Employers and in-house counsel facing class-wide litigation received a welcome opinion from the District of Colorado to kick-off the new year. In EEOC v. The Original Honeybaked Ham Co. of Georgia, Inc., the court approved a questionnaire for claimants to identify numerous sources of electronic information, including that which could be used to access social media accounts.
The case involves claims brought by the EEOC for sexual harassment, a hostile work environment, and retaliation under Title VII. The defendant sought discovery from a number of sources regarding the class members’ emotional and financial damages. In describing the requests for social media materials, the court described such services as a folder titled “Everything About Me” for each class member. The court agreed that discovery of additional social media content was relevant and should be produced based on some statements the defendant showed were on a plaintiff’s Facebook account.
The court ordered the parties to create a questionnaire to distribute to class members to identify certain electronic evidence that would be analyzed by a special master. This questionnaire was to include “necessary information to access any social media websites used by such person[.]” Sure enough, the court’s latest order approved the questionnaire agreed to by the parties. The information claimants are ordered to provide includes:
- “From January 1, 2009 to the present, I have used the following social media websites (for instance, Facebook, Twitter, LinkedIn, Google+, MySpace, etc.), if any:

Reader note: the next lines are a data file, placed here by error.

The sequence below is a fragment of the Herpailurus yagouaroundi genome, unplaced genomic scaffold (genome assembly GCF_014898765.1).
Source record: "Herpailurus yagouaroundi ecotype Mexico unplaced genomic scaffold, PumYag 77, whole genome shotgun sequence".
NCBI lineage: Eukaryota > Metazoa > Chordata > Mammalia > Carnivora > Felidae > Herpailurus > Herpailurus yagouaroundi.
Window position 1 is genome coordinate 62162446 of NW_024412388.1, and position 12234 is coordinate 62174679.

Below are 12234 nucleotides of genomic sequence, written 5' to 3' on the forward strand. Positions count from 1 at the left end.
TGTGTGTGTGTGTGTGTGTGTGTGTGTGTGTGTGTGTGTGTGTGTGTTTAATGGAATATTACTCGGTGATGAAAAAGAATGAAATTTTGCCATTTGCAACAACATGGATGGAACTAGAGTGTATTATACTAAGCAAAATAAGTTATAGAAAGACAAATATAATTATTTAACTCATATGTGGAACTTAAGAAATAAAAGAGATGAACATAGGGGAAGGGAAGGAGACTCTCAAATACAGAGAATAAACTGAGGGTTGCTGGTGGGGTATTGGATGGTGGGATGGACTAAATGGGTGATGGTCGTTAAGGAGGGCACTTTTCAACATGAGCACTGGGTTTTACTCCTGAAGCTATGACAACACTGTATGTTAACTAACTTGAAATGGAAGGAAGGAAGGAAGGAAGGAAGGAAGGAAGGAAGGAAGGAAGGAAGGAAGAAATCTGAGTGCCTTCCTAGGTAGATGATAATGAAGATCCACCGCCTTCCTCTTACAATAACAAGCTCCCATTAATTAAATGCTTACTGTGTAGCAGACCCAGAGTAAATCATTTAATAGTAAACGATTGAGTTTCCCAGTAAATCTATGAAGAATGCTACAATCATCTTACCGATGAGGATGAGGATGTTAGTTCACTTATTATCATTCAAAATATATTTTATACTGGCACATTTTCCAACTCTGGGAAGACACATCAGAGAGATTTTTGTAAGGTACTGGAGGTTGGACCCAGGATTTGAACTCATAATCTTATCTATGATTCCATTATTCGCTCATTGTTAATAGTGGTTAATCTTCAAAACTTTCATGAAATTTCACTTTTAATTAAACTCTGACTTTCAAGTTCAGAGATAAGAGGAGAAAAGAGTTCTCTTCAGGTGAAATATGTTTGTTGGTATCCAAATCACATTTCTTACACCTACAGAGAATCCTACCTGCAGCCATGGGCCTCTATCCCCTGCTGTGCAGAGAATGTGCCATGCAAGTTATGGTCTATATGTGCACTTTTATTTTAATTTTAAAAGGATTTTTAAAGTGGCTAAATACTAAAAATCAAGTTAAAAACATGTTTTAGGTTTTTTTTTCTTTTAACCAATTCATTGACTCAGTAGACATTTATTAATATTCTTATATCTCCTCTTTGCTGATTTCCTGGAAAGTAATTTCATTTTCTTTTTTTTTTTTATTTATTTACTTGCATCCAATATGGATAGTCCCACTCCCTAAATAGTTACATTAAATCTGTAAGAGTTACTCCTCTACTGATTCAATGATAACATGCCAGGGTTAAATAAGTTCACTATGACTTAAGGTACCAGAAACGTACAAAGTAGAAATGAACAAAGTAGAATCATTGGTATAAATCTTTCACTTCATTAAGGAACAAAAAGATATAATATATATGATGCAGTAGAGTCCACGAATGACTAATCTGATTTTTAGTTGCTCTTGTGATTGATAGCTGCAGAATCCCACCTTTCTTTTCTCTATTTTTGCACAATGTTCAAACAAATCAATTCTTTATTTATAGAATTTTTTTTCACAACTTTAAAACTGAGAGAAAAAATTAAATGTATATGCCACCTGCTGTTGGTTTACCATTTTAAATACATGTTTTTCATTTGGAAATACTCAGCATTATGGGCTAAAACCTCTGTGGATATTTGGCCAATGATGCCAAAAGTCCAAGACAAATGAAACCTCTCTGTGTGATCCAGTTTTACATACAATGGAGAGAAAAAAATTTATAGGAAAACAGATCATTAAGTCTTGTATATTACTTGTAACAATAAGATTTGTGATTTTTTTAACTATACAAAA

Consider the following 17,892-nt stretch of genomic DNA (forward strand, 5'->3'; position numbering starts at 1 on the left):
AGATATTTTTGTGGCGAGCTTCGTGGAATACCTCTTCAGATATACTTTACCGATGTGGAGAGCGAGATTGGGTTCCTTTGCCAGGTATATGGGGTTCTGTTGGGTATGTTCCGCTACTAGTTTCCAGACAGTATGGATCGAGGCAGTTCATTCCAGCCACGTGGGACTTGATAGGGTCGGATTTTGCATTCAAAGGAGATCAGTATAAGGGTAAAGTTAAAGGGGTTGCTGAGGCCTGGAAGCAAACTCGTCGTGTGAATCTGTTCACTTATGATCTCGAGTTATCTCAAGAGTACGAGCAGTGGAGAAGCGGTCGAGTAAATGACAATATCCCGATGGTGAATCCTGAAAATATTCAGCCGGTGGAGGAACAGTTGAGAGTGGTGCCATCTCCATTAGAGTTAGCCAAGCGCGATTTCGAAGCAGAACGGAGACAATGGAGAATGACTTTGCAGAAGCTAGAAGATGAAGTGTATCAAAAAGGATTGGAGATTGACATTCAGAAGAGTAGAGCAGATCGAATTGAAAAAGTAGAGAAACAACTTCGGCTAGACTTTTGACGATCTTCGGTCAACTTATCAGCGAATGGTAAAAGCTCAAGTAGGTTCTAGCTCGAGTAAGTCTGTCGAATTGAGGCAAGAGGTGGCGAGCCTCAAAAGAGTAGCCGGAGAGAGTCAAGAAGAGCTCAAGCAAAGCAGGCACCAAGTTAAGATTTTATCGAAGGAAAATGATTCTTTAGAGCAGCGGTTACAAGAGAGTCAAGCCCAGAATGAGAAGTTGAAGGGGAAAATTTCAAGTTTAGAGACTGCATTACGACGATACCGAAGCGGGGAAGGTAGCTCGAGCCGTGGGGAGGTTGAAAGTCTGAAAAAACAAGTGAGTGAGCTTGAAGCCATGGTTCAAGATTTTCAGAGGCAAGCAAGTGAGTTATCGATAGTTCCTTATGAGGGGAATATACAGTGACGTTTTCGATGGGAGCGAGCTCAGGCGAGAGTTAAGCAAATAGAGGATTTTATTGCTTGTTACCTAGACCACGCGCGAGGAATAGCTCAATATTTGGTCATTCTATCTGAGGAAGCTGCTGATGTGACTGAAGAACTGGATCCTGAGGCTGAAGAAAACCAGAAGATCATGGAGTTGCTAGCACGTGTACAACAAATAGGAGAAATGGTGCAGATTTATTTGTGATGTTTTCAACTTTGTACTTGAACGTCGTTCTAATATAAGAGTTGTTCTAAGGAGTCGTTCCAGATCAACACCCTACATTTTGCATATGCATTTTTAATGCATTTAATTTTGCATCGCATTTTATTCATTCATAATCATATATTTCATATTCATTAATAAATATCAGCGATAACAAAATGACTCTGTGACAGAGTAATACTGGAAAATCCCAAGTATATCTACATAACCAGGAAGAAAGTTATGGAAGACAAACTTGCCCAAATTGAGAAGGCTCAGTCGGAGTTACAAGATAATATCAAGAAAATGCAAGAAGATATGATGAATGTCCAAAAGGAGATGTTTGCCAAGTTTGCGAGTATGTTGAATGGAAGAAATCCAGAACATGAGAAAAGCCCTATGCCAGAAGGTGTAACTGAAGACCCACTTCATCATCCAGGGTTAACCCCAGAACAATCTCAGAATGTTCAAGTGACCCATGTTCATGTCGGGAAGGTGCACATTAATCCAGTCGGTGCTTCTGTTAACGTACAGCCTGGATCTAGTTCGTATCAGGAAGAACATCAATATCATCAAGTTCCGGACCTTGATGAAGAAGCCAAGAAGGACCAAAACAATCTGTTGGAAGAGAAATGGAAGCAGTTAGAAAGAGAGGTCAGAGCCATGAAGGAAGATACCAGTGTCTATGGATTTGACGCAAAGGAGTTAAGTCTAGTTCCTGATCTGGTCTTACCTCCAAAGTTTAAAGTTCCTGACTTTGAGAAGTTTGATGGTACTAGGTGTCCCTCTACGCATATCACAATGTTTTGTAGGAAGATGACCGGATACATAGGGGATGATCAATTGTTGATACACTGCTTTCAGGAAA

- “For each social media website identified in response to Question No. 12 above, you are required by a Court Order to disclose any user names and passwords to a neutral third-party appointed by the Court to conduct a search of social media. Do you agree to provide this user name and password information to the third party vendor appointed by the Court? Agree/Do Not Agree [circle one]”
This order represents a unique development in the world of discovery. It is not uncommon for courts to order production of social media information. Though few, there are an increasing number of examples where defendants obtain broad access to all profile information. A district court requiring password information to provide third-party access should draw most litigators’ attention and may be useful to employers looking to pursue social media information.